He fought as valiantly against cancer as he had fought against the Chinese and Pakistanis and the insurgencies and terrorism backed by them. Having known what a determined fighter Chittu was I had no doubt in my mind that he would come out victorious in this fight too. But God seems to have willed otherwise.
I met Chittu for the first time on the platform of the Old Delhi railway station in the first week of June,1961, as we were traveling from Chennai to Dehradun for training. We were not only batch-mates, but also room-mates. We shared the same room in one of the messes of the National Academy of Administration at Mussorree. Batch-mates build strong bonds among themselves. Room-mates even more so. Chittu and I developed a special friendship and affection for each other.
He was newly-married to Patsy, his wife, when he joined the Academy. Till late in the night, he would be sitting on his bed resting his back against the wall and writing letters to his wife, friends and relatives. He was a prolific letter-writer. He would reply to each and every letter that he received---even if it be from strangers.
Chittu and I were outdoor types. We loved long walks and treks. We always walked together in Kulri in Mussorree. Chittu, the late C.K.Gajananan, another batch-mate, who died young while still in service, and I used to go for treks in the woods of Mussoorrie almost every Sunday. We used to trek even in pouring rain. We would lift our trousers when we returned to the mess at the end of a long trek in pouring rain. We would find dozens of leeches sticking to our legs and blood oozing out. We would remove them by washing our legs with salt water. On the first occasion, it was a frightening and disgusting sight. We got used to it subsequently.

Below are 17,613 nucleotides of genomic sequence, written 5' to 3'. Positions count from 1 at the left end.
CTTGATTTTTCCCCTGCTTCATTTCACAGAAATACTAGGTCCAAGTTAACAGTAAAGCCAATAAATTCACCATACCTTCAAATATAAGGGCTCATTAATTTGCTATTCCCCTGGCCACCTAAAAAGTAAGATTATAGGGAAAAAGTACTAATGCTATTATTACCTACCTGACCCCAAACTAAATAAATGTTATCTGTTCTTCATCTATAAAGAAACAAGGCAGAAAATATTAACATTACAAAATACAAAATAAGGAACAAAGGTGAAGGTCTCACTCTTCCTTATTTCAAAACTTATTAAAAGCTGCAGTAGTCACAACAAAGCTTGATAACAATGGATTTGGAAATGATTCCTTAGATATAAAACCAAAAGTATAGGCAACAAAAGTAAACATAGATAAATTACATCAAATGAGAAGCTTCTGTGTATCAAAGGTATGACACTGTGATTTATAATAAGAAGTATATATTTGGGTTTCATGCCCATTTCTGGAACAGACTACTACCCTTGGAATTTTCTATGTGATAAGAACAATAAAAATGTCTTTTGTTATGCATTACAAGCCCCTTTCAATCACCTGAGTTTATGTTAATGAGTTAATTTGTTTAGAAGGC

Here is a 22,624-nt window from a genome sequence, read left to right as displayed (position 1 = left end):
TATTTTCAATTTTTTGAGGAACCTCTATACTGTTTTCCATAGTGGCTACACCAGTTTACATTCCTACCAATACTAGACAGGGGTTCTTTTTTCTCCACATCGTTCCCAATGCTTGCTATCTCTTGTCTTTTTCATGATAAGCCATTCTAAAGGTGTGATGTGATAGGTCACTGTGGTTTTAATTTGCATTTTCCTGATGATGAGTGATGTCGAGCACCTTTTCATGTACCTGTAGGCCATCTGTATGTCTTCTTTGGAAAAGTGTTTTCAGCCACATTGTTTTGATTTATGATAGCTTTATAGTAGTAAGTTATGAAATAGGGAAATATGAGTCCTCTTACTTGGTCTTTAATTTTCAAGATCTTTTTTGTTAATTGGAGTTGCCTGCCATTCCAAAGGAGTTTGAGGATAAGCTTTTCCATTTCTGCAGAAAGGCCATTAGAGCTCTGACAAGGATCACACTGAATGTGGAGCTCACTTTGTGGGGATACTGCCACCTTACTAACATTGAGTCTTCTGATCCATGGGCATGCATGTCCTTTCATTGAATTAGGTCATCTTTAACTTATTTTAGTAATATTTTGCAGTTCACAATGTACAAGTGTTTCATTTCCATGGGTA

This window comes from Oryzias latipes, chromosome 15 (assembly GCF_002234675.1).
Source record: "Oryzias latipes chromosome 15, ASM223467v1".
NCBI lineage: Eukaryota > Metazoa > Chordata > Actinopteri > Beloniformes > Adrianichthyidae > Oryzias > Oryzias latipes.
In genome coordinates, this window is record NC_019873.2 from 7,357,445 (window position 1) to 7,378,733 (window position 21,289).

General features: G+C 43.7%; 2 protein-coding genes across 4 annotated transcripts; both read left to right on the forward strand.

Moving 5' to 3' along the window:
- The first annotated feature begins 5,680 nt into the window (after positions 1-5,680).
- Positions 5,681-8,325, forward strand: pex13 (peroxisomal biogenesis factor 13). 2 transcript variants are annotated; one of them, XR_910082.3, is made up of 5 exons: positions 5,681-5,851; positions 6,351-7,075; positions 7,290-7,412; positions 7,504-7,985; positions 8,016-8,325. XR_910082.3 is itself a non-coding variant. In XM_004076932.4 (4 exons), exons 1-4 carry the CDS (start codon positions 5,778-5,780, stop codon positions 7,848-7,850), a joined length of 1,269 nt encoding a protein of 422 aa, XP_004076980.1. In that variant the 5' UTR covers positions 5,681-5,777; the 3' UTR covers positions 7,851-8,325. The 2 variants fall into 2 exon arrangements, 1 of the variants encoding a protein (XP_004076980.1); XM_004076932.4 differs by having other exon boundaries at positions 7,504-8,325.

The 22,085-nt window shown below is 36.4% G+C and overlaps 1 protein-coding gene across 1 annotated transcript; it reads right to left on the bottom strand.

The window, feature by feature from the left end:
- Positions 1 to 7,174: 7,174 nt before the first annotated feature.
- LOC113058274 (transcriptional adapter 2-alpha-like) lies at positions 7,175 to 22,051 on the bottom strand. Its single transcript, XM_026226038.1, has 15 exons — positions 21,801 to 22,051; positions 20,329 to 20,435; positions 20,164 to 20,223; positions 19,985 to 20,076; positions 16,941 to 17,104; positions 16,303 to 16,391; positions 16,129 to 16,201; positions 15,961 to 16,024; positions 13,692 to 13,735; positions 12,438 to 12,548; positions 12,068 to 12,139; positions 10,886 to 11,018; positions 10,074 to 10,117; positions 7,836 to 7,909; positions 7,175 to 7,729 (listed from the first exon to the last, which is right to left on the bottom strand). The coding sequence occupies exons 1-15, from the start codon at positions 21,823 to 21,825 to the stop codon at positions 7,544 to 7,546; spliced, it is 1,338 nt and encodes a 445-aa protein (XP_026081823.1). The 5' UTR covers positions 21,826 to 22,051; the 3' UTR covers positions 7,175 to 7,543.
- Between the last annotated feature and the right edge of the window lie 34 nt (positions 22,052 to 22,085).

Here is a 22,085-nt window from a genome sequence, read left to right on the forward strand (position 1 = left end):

We kept our outdoor interests even in the Central Police Training College in Mount Abu. We were not room-mates in Mount Abu, but maintained our close bonds that we had built up at Mussoorrie. Chittu, Gajananan and I developed a new hobby at Mount Abu---- riding in the forests on the hills after dinner on Saturday nights. Even the horses used to be afraid of going out into the forests past midnight, but we were not.
I used to tell Chittu: "One day we are going to end in the stomach of either a panther or a python." We didn't, but Chittu ended in the death-trap of even a worse animal called cancer. God seems to have willed it that way.
Chittu was an outstanding officer, a person of legendary personal integrity, a devoted friend, a loyal batch-mate and an enthusiastic sportsman. He captained the cricket team of the Central Police Training College. He retained his lively interest in cricket even during his painful illness.
What a distinguished record Chittu had !. He was the youngest police officer to have become a Superintendent of Police, and then a Deputy Inspector-General of Police and then an Inspector-General of Police and then the DG of Police of Meghalaya. He had a vast knowledge of insurgencies in the North-East having dealt with them for most of his career. Whenever he came to Delhi from Assam to attend conferences, he would find the time to drop in at my house and look up my ailing mother.
More than an outstanding officer, he was a wonderful human being. We must grieve for him, but we should not allow our grief to come in the way of our moving forward.
Let us all keep moving forward. That is what God would expect of us. That is what Chittu would have himself wanted.
Chittu had a booming voice and a booming laughter. When he spoke or laughed the whole neighborhood could hear. I am sure he would be keeping God and his angels laughing in heaven and preventing them from sleeping with his booming voice.